MEXICO CITY — Wal-Mart Stores Inc.’s Walmex unit has put Suburbia on sale following months of speculation it was seeking to sell the struggling apparel chain to focus on its more profitable supermarket franchise.

With 117 stores, Suburbia could fetch 20 billion to 30 billion pesos, or $1.1 billion to $1.6 billion at current exchange, according to analysts. It has faced pressure from more nimble rivals such as Coppel or Liverpool, the latter of which has expressed an interest in purchasing the mass-market retailer.

Luis Willard, analyst at Grupo Bursatil Mexicano, estimated the discount apparel firm could lure $1.4 billion, or 11.5 times 2016 enterprise value. “They have a similar cost structure to department stores in Mexico and Latin America and same-store sales rose 5 to 6 percent in 2015,” following lower single-digit increases in 2014, Willard said.

Walmex, Wal-Mart Stores’ Mexico and Central American unit, said Suburbia accounts for roughly 3.5 percent of Walmex’s sales which leapt 11 percent to $27 billion last year. Based on that multiple, last year’s revenues could have totaled $945 million.

Many analysts tipped Liverpool as the most likely buyer, noting the Mexican chain could integrate Suburbia to boost its struggling Fabricas de Francia unit’s fortunes. Willard said Liverpool may not want to clinch Suburbia until it flips around Fabricas de Francia in 12 to 18 months.

“Suburbia would make sense once it restructures Fabricas de Francia, which Liverpool is relaunching and which remains its main worry,” Willard said.

Walmex — which retained Morgan Stanley to help find a suitor — could also get a good price from a large supermarket, home improvement or electronics retailer, Willard said, adding that its 2,500-square-meter average store size makes the chain suitable to selling much more than apparel.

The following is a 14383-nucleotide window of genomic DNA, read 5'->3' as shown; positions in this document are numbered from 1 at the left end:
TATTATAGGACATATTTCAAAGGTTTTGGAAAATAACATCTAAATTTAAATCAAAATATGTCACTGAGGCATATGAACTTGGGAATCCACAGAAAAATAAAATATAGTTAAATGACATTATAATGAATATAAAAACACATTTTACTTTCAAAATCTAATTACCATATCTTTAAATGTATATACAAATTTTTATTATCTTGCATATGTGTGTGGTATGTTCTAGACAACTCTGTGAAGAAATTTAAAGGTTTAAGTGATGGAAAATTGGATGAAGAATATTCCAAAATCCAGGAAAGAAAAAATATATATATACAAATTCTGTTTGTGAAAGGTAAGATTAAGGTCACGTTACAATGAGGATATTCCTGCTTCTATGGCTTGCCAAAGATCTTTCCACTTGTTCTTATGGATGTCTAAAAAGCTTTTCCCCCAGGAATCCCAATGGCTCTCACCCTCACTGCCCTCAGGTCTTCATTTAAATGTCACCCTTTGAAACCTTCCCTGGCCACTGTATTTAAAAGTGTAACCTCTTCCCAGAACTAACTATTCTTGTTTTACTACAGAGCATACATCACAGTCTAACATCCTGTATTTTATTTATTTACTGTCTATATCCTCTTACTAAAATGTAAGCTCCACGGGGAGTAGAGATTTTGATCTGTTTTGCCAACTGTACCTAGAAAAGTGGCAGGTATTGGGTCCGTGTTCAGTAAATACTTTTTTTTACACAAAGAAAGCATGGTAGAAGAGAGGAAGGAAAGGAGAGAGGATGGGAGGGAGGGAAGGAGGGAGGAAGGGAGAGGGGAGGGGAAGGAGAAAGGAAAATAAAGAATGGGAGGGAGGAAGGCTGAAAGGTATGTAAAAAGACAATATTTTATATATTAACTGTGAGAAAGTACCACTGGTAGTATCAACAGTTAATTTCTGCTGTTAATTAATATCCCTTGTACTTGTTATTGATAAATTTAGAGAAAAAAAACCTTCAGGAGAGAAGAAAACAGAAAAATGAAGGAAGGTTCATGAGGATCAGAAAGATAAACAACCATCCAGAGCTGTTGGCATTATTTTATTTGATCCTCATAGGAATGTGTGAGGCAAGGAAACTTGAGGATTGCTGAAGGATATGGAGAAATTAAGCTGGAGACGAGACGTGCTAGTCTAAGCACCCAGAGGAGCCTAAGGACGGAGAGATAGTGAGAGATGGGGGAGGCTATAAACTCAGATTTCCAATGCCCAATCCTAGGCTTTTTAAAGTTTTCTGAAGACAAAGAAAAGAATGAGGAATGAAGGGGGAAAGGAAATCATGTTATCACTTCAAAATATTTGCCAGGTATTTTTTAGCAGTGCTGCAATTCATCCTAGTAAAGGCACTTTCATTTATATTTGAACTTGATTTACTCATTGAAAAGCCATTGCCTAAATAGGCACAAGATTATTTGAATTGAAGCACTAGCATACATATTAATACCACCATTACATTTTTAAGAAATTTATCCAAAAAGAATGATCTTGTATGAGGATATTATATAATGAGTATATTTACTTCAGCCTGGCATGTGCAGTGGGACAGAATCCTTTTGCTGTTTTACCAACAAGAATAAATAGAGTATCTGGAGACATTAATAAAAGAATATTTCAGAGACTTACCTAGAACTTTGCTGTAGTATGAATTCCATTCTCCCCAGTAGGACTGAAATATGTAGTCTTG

Areli Villeda, analyst at Banco Multiva, said other department-store chain Coppel and Sears could lock horns with Liverpool to purchase Suburbia. She said the deal could distract Liverpool from a potential tie-up with Chile’s Ripley, which has operations in “riskier markets like Chile, Colombia and Argentina [that] have been badly affected by the rising dollar.”

“Suburbia would strengthen Liverpool’s domestic operations,” Villeda said, adding that the 109-strong pink-logo chain also has healthier finances than Sears, which belongs to billionaire Carlos Slim’s Grupo Sanborns, but is being restructured.

A third analyst in New York said the divestment would relieve Walmex after years of trying to sell Suburbia to focus on higher-margin foodstuffs.

“They want to sell noncore or struggling assets and Suburbia is one that has been struggling for the past few years,” said the analyst requesting anonymity. “Competition [in Mexican retail] has toughened and they have not been able to match the credit products offered by others” like Coppel or Liverpool.

Liverpool did not return phone calls. Enrique Grinal, investor relations director, recently told WWD that the firm may look at Suburbia if it’s officially put on sale.

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